ICanHasLawsuit? Pet Holdings Sues Other Site For Framing Failbooking With Better Domain Name
from the lollawyers dept
A few weeks ago, when I attended Public Knowledge’s World Fair Use Day, I had been excited to meet the guy behind ICanHasCheezburger, Ben Huh, who was supposed to be on my panel, talking about how the various sites he ran make use of fair use all the time. Unfortunately, at the last minute he had to bail. But given how much the network of sites relies on fair use, you would think that the company he represents, Pet Holdings, would be gentle about suing others on copyright claims. Not so much, apparently.
Jhn alerts us to the news that Pet Holdings appears to have sued the site Failbook.com, over cybersquatting, trademark infringement and copyright infringement. You can see the lawsuit here:
- There never was a copy of the site under our possession, we’ve embedded the site, it’s a common internet practice
- There was no profit on embedding failbooking
- The ads revenue from failbook remained 100% to failbooking
- Failbooking encourages users to share the fails “Put this fail on your blog: (Copy & paste code)”, failbook just did so in an automated manner
- There was NO COPY of any copyrighted material
- There was NO ALTERATION of any kind of material, nor removal of copyrights
- Failbook.com was registered on 02/May/2006, the intention on the acquisition of the domain never was to take advantage of failbooking
- The information throughout the lawsuit is misleading, taking advantage of misinterpretation on the use of technology.
On top of that, the Failbook guy points out that there wasn’t even a cease & desist or any contact at all. Just a lawsuit. Perhaps there’s more to this, but it seems like the Pet Holdings/ICanHasCheezburger guys may have gone on the offensive a little too quickly.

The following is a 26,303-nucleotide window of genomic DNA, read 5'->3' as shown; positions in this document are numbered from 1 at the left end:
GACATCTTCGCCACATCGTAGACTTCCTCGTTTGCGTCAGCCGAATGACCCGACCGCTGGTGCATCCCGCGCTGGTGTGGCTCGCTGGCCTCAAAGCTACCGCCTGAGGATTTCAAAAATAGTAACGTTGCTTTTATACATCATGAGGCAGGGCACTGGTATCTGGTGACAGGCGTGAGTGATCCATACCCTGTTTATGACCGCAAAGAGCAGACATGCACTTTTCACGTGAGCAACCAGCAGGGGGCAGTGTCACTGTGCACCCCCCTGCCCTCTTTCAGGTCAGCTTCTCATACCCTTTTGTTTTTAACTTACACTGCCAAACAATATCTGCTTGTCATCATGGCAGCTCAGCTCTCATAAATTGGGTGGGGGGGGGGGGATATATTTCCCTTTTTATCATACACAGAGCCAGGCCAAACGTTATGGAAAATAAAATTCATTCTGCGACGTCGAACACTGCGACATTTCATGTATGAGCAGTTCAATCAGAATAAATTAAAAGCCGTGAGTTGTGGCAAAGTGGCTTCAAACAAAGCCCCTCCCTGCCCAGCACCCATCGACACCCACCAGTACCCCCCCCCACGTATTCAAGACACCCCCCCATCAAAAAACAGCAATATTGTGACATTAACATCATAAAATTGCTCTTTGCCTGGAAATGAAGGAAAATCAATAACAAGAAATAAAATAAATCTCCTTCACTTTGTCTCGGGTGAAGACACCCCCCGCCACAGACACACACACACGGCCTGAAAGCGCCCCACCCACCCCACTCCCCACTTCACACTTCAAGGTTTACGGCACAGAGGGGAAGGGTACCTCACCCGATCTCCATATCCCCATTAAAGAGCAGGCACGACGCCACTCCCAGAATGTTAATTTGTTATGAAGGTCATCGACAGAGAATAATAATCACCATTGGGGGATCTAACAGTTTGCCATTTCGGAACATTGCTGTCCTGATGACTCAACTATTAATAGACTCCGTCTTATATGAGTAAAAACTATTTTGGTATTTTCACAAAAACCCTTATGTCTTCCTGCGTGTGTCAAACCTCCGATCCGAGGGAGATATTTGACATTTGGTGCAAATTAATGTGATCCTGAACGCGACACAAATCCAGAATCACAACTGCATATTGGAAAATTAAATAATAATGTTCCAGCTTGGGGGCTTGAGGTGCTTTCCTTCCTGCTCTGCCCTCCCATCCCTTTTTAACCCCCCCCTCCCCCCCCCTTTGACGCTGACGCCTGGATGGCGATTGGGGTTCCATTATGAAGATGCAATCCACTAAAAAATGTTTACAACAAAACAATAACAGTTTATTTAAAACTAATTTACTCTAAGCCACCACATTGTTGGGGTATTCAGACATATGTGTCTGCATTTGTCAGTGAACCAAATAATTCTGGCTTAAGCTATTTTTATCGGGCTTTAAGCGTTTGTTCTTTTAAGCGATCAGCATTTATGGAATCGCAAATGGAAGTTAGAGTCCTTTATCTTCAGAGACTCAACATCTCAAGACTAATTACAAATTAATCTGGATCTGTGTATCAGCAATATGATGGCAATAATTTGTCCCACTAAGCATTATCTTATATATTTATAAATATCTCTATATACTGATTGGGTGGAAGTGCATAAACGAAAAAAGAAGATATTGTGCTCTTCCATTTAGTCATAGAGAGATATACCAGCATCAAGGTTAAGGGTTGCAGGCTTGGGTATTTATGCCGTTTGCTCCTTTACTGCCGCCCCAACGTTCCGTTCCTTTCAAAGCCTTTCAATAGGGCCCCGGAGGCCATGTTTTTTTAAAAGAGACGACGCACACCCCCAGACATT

Update: Ben Huh chimes in, both in the comments and via email and makes Pet Holding’s case thusly:
1) The owner of failbook.com attempted to maximize the sale price of the domain while trying to trick buyers and users into thinking they were at a legitimate Cheezburger Network site. The owner even tweeted about how easy it was to get traffic this way.
2) The Cheezburger Network was forced to take swift legal action in an attempt to prevent the fraudulent sale of the site (an auction appeared already under way). The filing of the lawsuit prevents the domain transfer and sale from occurring with the registrar in a way a Cease and Desist cannot.
3) We suffered significant expenses and damages because the owner of failbook.com tried to confuse our users and defraud domain buyers. The owner of failbook.com even marketed his domain in the hopes of capitalizing on the success of Failbooking.com.
We have dealt with many domain disputes amicably in the past. However, this is the most egregious case of fraud we have seen. I think it’s very clever for him to try to publicly spin his story, but the facts are very revealing. You’re absolutely right in that we’re a company that relies on the goodwill of our users and fair use. We seriously considered letting the matter slide until we realized that the owner of failbook.com was trying to sell the domain and purposefully confuse our users. We’ve also contacted the owner of failbook.com several times in order to reach a reasonable settlement.
I’m still not convinced that this is a problem or that any “harm” came to the Cheezburger site. There may, ever so slightly, be a trademark issue if the owner of the Failbook site claimed he was selling a site that was directly a part of Cheezburger/Pet Holdings, but I haven’t seen the evidence of that. I could see how a buyer for the site could claim harm against the owner of Failbook, but it’s still not clear to me how Cheezburger/Pet Holdings itself was harmed by this or what sort of “fraud” there was. That Failbook tried to capitalize on the situation (and, remember, he owned the domain years before Cheezburger started its site) isn’t fraud by itself. I guess I’m still not convinced of why the lawsuit makes sense here.
Update 2: Here’s a pdf showing what Failbook.com looked like, which Pet Holdings claims shows the “fraud,” though I still don’t see the issue. It’s just an iframe of the site. Yes, he’s trying to sell the domain name, but all the traffic is still going to Pet Holdings, so I’m not sure what the issue is: